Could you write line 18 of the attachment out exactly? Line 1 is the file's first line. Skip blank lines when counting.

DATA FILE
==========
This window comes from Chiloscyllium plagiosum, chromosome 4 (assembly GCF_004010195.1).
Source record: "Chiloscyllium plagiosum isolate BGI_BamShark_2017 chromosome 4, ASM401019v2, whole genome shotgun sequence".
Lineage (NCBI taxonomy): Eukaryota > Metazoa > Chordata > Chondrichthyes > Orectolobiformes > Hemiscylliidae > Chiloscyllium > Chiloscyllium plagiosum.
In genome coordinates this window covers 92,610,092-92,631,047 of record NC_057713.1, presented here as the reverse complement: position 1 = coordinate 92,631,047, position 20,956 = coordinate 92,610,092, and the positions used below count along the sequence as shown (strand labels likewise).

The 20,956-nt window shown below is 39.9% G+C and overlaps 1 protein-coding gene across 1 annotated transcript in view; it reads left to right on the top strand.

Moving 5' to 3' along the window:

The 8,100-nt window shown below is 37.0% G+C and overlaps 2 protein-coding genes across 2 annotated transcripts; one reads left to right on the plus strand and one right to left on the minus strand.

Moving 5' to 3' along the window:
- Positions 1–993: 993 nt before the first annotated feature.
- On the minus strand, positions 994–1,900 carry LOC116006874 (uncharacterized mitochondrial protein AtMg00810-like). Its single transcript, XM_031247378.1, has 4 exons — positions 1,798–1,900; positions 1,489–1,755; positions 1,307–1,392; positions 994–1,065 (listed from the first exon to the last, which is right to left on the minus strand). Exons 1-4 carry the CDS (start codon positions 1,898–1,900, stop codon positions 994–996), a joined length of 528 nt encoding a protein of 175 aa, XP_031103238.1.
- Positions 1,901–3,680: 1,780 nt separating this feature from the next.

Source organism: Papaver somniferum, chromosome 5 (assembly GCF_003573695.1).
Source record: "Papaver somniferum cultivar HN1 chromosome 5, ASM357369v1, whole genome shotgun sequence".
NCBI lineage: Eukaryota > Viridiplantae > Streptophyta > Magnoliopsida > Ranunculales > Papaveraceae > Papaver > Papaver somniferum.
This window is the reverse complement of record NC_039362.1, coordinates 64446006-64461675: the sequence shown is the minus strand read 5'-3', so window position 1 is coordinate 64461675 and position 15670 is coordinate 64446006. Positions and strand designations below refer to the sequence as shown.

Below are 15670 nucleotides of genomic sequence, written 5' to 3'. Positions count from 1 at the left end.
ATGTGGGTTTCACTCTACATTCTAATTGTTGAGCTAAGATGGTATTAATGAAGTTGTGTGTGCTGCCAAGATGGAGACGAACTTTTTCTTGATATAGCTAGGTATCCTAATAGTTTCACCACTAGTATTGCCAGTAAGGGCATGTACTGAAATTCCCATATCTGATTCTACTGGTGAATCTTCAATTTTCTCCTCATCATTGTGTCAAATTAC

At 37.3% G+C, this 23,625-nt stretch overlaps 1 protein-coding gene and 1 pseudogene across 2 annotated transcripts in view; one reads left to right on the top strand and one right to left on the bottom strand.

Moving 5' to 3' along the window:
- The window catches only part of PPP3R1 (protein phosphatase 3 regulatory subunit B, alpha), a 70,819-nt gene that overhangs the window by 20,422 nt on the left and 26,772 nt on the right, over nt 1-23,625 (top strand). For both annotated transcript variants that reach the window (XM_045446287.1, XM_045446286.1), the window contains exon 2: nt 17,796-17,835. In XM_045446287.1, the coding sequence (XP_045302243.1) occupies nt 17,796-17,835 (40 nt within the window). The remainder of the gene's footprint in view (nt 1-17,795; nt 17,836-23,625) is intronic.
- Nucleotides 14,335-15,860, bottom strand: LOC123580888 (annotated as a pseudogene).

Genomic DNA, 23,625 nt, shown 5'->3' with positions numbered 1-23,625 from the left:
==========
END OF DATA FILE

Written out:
At 37.3% G+C, this 23,625-nt stretch overlaps 1 protein-coding gene and 1 pseudogene across 2 annotated transcripts in view; one reads left to right on the top strand and one right to left on the bottom strand.